A blog devoted to exploring wines made from unusual grape varieties and/or grown in unfamiliar regions all over the world. All wines are purchased by me from shops in the Boston metro area or directly from wineries that I have visited. If a reviewed bottle is a free sample, that fact is acknowledged prior to the bottle's review. I do not receive any compensation from any of the wineries, wine shops or companies that I mention on the blog.

Thursday, February 21, 2013

Cococciola - Terre de Chieti, Abruzzo, Italy

Cococciola is the kind of grape that makes me hate writing.  That sounds a little harsh, I know, but I remember being so excited when I came across it in a local Italian wine shop since it was something completely new and different to me, which is no small feat these days.  I naturally bought the wine and opened it almost right away.  I enjoyed it quite a bit and immediately starting trying to find more information on it for a post here.   After I drank it, I started to see a few email offers for wines made from the Cococciola grape and saw a few pieces online about it, but when I tried to really dig in and find enough good information to fill out an entire blog post, I just wasn't getting anywhere.  There is virtually no mention of Cococciola in any of the academic databases I usually use and the few references in books and online that I have been able to track down rarely have more than a sentence or two of vague, generic boilerplate information that hardly seems like it is worth reporting.  I keep looking for a story with Cococciola and I think that the best story that I've been able to find is that there really isn't much of a story to Cococciola at all.  So I finally decided to just give up on researching this grape and will just present the little bit of information that I was able to find and get to the tasting note as quickly as possible.

I started, as I usually do, with the Oxford Companion to Wine, whose entry on the grape reads in full "white wine variety native to the Abruzzo where it is blended with Trebbiano."  Lettie Teague at the Wall Street Journal wrote about Cococciola back in 2010, but her entire blog post only runs to two paragraphs, only one sentence of which actually contains any informational content ("Cococciola is a grape grown in the Abruzzi region of Italy (in the province of Terre di Chieti) where it produces a pleasingly crisp, slightly grassy white that’s a wonderful aperitif and a perfect summer drink").  There's a handful of brief blog posts more or less in that vein scattered across the internet that you can Google at your leisure, but pretty much none of them go any deeper than the two quotes above.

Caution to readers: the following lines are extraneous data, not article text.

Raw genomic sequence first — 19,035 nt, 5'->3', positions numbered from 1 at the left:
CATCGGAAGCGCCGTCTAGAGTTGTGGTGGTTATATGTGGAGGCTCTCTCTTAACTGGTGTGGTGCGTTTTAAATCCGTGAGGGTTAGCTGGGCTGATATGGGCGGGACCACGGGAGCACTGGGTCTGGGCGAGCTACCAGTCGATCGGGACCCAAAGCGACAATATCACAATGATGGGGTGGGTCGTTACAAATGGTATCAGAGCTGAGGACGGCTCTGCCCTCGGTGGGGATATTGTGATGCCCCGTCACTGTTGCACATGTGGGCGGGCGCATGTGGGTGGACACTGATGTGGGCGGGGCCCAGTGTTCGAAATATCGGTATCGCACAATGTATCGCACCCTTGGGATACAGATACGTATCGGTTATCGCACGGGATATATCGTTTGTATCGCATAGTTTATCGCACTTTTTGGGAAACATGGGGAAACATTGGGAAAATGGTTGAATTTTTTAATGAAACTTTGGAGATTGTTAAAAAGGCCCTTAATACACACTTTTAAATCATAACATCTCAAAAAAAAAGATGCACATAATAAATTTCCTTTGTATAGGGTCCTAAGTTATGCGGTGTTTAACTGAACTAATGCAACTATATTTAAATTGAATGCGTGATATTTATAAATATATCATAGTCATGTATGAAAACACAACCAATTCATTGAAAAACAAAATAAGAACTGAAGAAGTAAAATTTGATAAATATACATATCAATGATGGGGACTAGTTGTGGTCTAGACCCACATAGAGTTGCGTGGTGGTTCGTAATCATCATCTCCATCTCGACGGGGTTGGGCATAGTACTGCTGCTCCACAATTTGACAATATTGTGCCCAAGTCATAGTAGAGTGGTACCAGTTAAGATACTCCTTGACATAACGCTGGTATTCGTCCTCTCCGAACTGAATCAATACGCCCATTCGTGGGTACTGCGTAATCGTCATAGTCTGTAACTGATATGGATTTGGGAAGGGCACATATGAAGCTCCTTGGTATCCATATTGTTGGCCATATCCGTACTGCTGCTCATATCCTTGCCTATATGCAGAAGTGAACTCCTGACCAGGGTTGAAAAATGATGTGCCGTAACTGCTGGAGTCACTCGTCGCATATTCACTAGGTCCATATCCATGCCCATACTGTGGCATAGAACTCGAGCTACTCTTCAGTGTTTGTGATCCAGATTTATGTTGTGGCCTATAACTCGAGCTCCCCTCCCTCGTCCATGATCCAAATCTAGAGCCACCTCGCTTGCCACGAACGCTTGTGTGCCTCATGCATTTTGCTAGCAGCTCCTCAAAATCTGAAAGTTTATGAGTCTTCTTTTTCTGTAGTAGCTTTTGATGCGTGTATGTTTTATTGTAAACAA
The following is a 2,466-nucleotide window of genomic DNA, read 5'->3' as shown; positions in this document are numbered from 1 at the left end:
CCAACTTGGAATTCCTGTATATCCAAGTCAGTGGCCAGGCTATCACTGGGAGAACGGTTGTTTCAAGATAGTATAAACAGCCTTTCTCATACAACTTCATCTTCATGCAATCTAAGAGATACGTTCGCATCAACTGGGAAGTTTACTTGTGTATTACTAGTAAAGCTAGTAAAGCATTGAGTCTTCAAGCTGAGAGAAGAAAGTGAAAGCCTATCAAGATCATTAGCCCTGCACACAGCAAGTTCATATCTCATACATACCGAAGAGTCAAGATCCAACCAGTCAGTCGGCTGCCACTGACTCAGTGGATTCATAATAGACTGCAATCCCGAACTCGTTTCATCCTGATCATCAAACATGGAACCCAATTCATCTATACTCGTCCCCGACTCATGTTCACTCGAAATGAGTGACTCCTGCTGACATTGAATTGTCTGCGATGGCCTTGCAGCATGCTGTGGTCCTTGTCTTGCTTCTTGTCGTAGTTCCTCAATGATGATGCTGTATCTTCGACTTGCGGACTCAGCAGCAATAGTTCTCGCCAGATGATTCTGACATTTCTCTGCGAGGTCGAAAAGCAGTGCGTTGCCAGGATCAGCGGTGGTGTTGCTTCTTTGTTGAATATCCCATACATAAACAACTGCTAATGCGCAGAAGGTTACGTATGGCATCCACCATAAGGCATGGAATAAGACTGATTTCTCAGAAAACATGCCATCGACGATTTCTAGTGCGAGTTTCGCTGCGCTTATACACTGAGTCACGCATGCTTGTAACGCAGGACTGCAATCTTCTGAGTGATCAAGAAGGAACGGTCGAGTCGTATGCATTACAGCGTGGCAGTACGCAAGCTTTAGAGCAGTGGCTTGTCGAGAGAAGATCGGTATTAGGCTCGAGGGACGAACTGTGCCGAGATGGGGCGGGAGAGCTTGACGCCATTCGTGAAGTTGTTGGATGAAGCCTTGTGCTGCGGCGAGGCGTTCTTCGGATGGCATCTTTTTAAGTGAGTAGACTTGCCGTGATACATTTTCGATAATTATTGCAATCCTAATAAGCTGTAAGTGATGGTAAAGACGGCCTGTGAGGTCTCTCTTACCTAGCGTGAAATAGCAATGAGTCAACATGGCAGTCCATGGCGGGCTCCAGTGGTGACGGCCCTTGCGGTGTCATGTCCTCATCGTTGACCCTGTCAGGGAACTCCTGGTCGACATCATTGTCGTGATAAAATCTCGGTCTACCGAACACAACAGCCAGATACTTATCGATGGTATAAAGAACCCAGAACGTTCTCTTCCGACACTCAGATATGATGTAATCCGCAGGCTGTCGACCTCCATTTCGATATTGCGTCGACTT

The most in-depth treatment of Cococciola comes from Wine Grapes, but even their coverage is pretty sparse.  The "Origins and Parentage" section is a single sentence, which reads in full "The origins of this variety and of its strange name are unclear and its earliest mention seems to be in Viala and Vermorel's Ampélographie (1901-1910) under the synonym Cacciola."  Though I've been able to track down a few volumes of the Ampélographie online, I haven't found the volume (there are 7 in total) that mentions Cacciola and since I don't have thousands of dollars to spend on a copy for myself, I can't report what that book has to say about the grape.  Wine Grapes goes on to say that Cococciola is mostly planted in Abruzzo and northern Puglia where it was traditionally used as a very minor blending component with Trebbiano d'Abruzzo (thanks largely to its high yields), though it is being used more these days to make varietal wines.  As of 2000, there were shockingly 893 hectares (2,207 acres) under vine in Italy, which is much higher than I would have expected.

The wine that I was able to find was the 2010 Cantina Frentana Cococciola from the Terre di Chieti area of Abruzzo, which i picked up for around $19 from Panzano Proviste. In the glass the wine was a pale silvery lemon color. The nose was moderately intense with subtle aromas of lemon, apricot, green apple and white flowers. On the palate the wine was medium bodied with fairly high acidity. There were tart, racy flavors of lemon and green apple with a touch of apricot and pear and a lovely stony mineral finish. I found the wine bright and sharp with really lively acidity, but there were also nice round stone fruit flavors that kept this from being too austere. I thoroughly enjoyed drinking it and am glad that I gave it a shot, even if it has been unpleasant to try and post about. I guess it just goes to show that a grape doesn't have to be interesting in order for the wine to be good. This is definitely a grape to try if you happen to run across it in your local shop.


Unknown said...

Can you pronounce this for us?


Rob Tebeau said...


I think.